NOAA 2003-R113
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NOAA News Releases 2003
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The NOAA National Marine Fisheries Service (NOAA Fisheries) has amended the turtle excluder devices (TEDs) regulations to enhance TEDs’ effectiveness in reducing sea turtles deaths that result from trawling in the southeastern United States, the Commerce Department’s National Oceanic and Atmospheric Administration (NOAA) announced today. The modifications, which apply throughout the Atlantic Ocean and Gulf of Mexico, affect shrimp fishermen that use bottom trawl gear in state and federal waters and take effect on April 15, 2003 in the Atlantic, and August 21, 2003 in the Gulf of Mexico.

“These rule changes are necessary to enable all species of sea turtles found in U.S. waters to escape from trawl nets,” said NOAA Fisheries’ Director Bill Hogarth. “When TEDs were first mandated in 1990, their openings were much too small to allow leatherback turtles, the largest species, to escape. In addition, comprehensive data on the body depths of loggerhead and green turtles were not available. There is new information showing that a significant percentage of stranded loggerhead and green turtles were too large to fit through the current TED openings.”

All sea turtles that occur in U.S. waters are listed as either endangered or threatened under the Endangered Species Act of 1973 (ESA). The Kemp's ridley, leatherback, and hawksbill turtles are listed as endangered. The loggerhead and green turtles are listed as threatened, except for breeding populations of green turtles in Florida and on the Pacific coast of Mexico, which are listed as endangered.

The rule, which includes an increase in the size of the escape opening, will help all sea turtles escape from shrimp trawls. The rule amends regulations governing the types of TEDs allowed and certain structural aspects of TEDs. The changes include:

  • requiring the use of either the recently approved double cover flap TED or a TED with an opening of at least 71-inch straight-line stretched mesh measurement in all offshore waters and the inshore and offshore waters of Georgia and South Carolina*;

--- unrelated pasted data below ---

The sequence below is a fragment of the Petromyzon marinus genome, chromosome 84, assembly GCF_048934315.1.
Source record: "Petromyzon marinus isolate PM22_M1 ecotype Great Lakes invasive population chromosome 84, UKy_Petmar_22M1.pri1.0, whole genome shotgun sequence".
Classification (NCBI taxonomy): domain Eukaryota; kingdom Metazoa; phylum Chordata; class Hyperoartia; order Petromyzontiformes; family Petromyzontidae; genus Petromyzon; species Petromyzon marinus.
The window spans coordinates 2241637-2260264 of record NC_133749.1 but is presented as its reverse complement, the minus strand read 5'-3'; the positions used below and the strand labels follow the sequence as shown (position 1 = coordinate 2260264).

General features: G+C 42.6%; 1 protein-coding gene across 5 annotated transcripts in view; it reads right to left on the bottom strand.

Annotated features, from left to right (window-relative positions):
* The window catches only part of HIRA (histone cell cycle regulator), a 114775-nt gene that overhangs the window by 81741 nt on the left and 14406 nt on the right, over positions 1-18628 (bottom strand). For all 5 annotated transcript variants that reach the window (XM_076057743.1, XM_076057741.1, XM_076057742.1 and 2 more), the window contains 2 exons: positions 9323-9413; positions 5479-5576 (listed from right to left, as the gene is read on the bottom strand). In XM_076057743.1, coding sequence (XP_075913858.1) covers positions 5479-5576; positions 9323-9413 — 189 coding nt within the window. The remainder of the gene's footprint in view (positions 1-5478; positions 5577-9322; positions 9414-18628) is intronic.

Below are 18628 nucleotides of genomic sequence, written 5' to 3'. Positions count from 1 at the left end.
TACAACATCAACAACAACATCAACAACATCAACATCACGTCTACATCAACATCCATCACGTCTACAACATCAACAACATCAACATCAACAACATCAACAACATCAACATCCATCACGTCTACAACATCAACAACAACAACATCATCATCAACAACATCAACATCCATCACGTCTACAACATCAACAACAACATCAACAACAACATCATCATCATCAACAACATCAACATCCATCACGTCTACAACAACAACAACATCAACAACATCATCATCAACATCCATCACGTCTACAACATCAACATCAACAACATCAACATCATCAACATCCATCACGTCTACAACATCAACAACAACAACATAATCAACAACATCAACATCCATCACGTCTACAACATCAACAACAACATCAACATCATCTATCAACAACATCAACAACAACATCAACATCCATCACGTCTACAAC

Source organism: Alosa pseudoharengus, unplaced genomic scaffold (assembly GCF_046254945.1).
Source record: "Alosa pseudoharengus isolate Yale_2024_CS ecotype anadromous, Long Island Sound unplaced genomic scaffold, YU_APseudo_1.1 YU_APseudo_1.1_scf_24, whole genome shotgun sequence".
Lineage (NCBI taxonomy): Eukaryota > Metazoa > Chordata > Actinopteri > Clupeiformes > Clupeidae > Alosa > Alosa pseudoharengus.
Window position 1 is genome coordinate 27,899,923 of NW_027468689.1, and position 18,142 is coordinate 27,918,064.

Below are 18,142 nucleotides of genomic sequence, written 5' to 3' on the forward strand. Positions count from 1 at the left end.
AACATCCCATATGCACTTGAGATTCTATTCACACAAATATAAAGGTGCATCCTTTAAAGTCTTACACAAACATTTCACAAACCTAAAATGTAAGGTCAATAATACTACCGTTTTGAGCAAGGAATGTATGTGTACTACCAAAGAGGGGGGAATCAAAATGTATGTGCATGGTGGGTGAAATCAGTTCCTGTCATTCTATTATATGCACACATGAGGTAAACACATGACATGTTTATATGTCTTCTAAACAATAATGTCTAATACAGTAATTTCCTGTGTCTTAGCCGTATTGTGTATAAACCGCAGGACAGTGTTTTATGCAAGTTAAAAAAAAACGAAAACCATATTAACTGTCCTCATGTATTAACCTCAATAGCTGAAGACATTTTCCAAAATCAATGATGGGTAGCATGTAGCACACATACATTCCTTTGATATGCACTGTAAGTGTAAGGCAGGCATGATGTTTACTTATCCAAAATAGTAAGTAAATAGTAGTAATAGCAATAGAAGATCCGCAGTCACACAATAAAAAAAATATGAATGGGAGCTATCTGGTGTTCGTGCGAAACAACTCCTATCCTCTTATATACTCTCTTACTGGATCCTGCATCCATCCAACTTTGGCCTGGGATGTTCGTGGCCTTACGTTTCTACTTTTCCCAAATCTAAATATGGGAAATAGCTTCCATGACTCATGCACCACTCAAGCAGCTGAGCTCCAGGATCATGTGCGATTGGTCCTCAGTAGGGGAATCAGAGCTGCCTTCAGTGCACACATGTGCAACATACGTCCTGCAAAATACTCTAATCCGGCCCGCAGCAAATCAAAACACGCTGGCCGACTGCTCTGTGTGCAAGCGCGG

• requiring the use of TEDs with a 44-inch straight-line stretched mesh opening in all inshore waters, except those of Georgia and South Carolina*;
  • requiring that hooped hard TEDs can only be used in inshore waters, and not in Georgia or South Carolina. Those TEDs must have a minimum inside horizontal width of 35 inches and an inside vertical height of 30 inches on the front hoop, and a clearance between the bars and the front hoop of 20 inches;
  • requiring the use of grids with minimum outside measurements of 32 inches by 32 inches in all waters;
  • disallowing the use the Jones TED;
  • requiring the use of a brace bar on weedless TEDs;
  • requiring accelerator funnels to have a 44-inch horizontal opening on the 44 inch TED and a 71-inch opening on the 71 inch and double cover flap TEDs;
  • requiring bait shrimpers to use TEDs in states where a state-issued bait shrimp license holder can also fish for food shrimp from the same vessel; and
  • requiring tow time restrictions on try nets with headrope lengths of 12 feet or less.

Questions about this rule can be sent to: NOAA Fisheries’ Office of Protected Resources, Attn: Chief, Endangered Species Division,1315 East-West Highway, Silver Spring, MD 20910-3282. You may also call Bob Hoffman at (727) 570-5312. Printed copies of the specifications for all the TEDs authorized under these rules are available from NOAA Fisheries at the above address or by calling (301) 713-2332.

NOAA Fisheries is dedicated to protecting and preserving our nation’s living marine resources through scientific research, management, enforcement and the conservation of marine mammals and other protected marine species and their habitats.

The Commerce Department’s National Oceanic and Atmospheric Administration (NOAA) is dedicated to enhancing economic security and national safety through the prediction and research of weather and climate-related events and providing environmental stewardship of our nation’s coastal and marine resources.

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*Diagrams and construction guidelines for these TEDs:

The entire Federal Register notice that describes the rule can be viewed on line at: